If you're into thrillers with multiple POVs and some big twists all at the end that you may or may not see coming, this is for you! I enjoyed the short chapters going between the 4 perspectives because it made me feel like I was making progress, haha. But seriously. I liked the format of it being little snippets of info that the reader could use to make inferences about where the story was headed instead of a straightforward storyline from one perspective. It works with the reporter looking for a story aspect of the novel as this is the way stories normally unfold to the public in real life. All in all, I was kept guessing on a few questions til the end and I really enjoyed this book and am glad I chose to get a shot a reading it before it was published.

Brilliant! I read this whole book in a matter of days... completely had me hook, line and sinker. I suppose I could have tried to guess the twist at the end if I had tried, but it definitely surprised me. I loved it, can't wait to read another one of her books!

I loved the twists and turns in this novel about lives affected by tragedy years ago.

I thoroughly enjoyed this book. The skillful way the 3 main characters were introduced intrigued me. Sad at times but in the end healing. I would give it 4.5 stars out of 5. In fact I liked this book better than her first-The Widow.

I was very excited to have the opportunity to read, The Child by Fiona Barton. I had read Fiona Barton’s debut novel, The Widow and love it! In the beginning of The Child, there is a lot of characters and the narrative switches between them frequently. It took me a little bit to get all the characters straight and feel a connection to them. Three women are the main characters. Katie is a journalist wanting to dig deeper into the story of a infant’s body found at a building site. Emma is an Editor, she has some difficulty/anxiety. She become very interested/obsessed in the infant. Angela and Nick are parents of baby Alice who was abducted from the hospital shortly after birth. The character develop is great. You have a good sense of each character and their inner thoughts while the story switches between past and present. The Child by Fiona Barton starts off slow with giving you a glimpse into each woman’s life and you are also introduced to people in their lives as well. Just as I began to feel like this story wasn’t going anywhere, my interest was peaked. The small connections between the women’s life start to be skillfully revealed. Ok, Ok…Fiona Barton you got me! I am hooked. Each connection brings you closer and closer to understanding the memories that haunt the women, with a few twist to keep you on your toes. The suspense builds and builds. I am reading the last few chapters in the morning before going to work. Ok….I will have a second cup of coffee and read one more chapter. Ok…. I will read one more chapter and work late tonight. Ok…I am sitting on the edge of seat and on a total emotional roller coaster – tears and all! I will finish this book before going to work. Yes, I was late for work, but The Child by Fiona Barton was totally worth it. Fiona Barton sure knows how to build the suspense and deliver a memorable ending!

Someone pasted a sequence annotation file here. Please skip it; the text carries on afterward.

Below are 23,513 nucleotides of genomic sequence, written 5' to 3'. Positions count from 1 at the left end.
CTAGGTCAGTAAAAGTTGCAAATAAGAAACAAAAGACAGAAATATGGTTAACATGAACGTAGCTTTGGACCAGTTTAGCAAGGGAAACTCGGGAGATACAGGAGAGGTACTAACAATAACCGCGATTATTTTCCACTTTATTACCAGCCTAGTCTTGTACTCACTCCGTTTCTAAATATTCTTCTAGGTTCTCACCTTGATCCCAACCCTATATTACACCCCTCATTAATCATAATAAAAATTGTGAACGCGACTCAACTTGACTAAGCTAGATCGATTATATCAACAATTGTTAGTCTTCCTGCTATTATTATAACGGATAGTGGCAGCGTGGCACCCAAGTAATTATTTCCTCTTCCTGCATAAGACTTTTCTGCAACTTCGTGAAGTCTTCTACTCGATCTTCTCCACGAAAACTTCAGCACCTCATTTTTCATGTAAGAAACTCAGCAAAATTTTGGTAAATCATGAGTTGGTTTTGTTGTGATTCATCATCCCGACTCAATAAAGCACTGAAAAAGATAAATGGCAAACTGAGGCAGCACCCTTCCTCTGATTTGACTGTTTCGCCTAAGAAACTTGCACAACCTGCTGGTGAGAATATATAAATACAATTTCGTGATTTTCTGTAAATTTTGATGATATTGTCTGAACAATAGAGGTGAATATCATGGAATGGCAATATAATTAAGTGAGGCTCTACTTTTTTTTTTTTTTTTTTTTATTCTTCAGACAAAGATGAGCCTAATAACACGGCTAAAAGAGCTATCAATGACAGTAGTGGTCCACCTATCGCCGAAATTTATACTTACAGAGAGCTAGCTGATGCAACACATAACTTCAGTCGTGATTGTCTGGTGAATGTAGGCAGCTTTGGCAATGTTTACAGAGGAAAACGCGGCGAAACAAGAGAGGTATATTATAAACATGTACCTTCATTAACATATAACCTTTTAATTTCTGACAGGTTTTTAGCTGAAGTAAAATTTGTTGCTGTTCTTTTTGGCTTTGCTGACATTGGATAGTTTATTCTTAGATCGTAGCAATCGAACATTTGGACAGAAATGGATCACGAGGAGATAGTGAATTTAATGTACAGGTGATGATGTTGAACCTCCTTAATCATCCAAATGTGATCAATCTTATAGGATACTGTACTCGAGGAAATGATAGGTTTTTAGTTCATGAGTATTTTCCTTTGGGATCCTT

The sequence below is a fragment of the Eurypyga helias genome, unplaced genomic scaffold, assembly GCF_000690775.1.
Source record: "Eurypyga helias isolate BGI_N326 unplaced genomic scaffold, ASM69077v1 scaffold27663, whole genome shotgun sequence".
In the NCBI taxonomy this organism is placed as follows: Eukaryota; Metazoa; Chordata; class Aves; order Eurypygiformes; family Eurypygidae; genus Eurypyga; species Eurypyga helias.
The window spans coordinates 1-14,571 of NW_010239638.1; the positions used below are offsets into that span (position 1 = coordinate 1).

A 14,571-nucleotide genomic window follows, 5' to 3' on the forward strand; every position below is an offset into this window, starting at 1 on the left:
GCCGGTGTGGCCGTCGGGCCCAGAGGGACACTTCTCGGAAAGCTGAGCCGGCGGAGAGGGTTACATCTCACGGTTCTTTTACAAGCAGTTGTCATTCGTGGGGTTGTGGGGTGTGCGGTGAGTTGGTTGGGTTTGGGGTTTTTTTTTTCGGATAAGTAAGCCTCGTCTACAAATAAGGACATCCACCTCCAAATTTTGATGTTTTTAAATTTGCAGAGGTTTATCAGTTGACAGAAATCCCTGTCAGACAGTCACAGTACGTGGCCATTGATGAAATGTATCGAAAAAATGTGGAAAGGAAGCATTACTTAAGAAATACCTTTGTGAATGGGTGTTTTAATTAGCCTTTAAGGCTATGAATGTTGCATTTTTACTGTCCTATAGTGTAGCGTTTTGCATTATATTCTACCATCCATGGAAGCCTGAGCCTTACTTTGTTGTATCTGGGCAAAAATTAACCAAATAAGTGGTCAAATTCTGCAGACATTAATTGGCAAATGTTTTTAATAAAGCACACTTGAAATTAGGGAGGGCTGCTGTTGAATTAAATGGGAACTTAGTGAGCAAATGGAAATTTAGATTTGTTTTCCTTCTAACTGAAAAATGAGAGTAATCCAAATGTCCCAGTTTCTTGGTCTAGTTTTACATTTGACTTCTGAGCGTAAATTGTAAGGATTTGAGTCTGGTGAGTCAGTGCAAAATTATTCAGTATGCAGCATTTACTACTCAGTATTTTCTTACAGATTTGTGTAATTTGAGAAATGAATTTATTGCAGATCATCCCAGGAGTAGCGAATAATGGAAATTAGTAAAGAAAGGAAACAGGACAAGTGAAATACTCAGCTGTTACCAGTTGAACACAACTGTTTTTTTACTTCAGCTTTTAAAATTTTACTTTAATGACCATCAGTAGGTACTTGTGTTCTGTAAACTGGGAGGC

Thanks to first to read for my copy of "the child". I absolutely loved this book and didn't guess the twist, which is unusual for me! The only thing was, I would have preferred longer was told from all the different characters POV and i couldn't get 'into' anybody before it moved on again.

For me, the book started out slow. I got lost on a few of the terms before realizing the the author is British. (and some words have a different meaning to me, as an American.) The plot was very well written and I absorbed the last chapters quickly. I honestly didn't see the end coming as quickly as others, but when it hit me, it definitely put it all into perspective. Very good book that I would definitely recommend. Thanks First To Read for my copy!

I would like to thank First to Read for my copy to review. The Child was a great title for a good book. Emma, Jude, Angela & Kate all play important roles after the discovery of a child's bones at an excavation site. Angela prays its her baby girl that was taken shortly after birth. Emma believes her secrets been unearthed and her mother Jude has secrets of her own. Kate is the reporter that put some of the pieces together. She got the story in the paper and talked about. Emma seemed slightly off the whole book but while she seemed off she was believable. I couldn't imagine what Angela went through losing a child. Literally. Kate was very enjoyable. She made me laugh and begin to put the pieces together myself. I would love to have Kate as a friend. She doesn't stop. There was a nice twist included. Nothing earth shattering but it was a twist.

I really enjoyed this book. Although I had it figured out long before the end, it still did not take away from it. I would give it 4 stars and definitely recommend to anyone who enjoys mystery novels. Have already recommended to friends and family. I enjoy the author's writing and have another book of her's that I haven't gotten to yet but now will make more of an effort to read!

I started & finished The Child yesterday. 4 stars Highly Recommend. It's a good solid mystery, but personally I wouldn't place this in the psychological suspense genre. Well defined characters, so despite the telling of the story from multiple people's viewpoints it was easy to follow. I figured out the plot twist fairly early on in the story, so I was smugly satisfied with the ending. Thank you Berkeley & First to Read for my advance copy.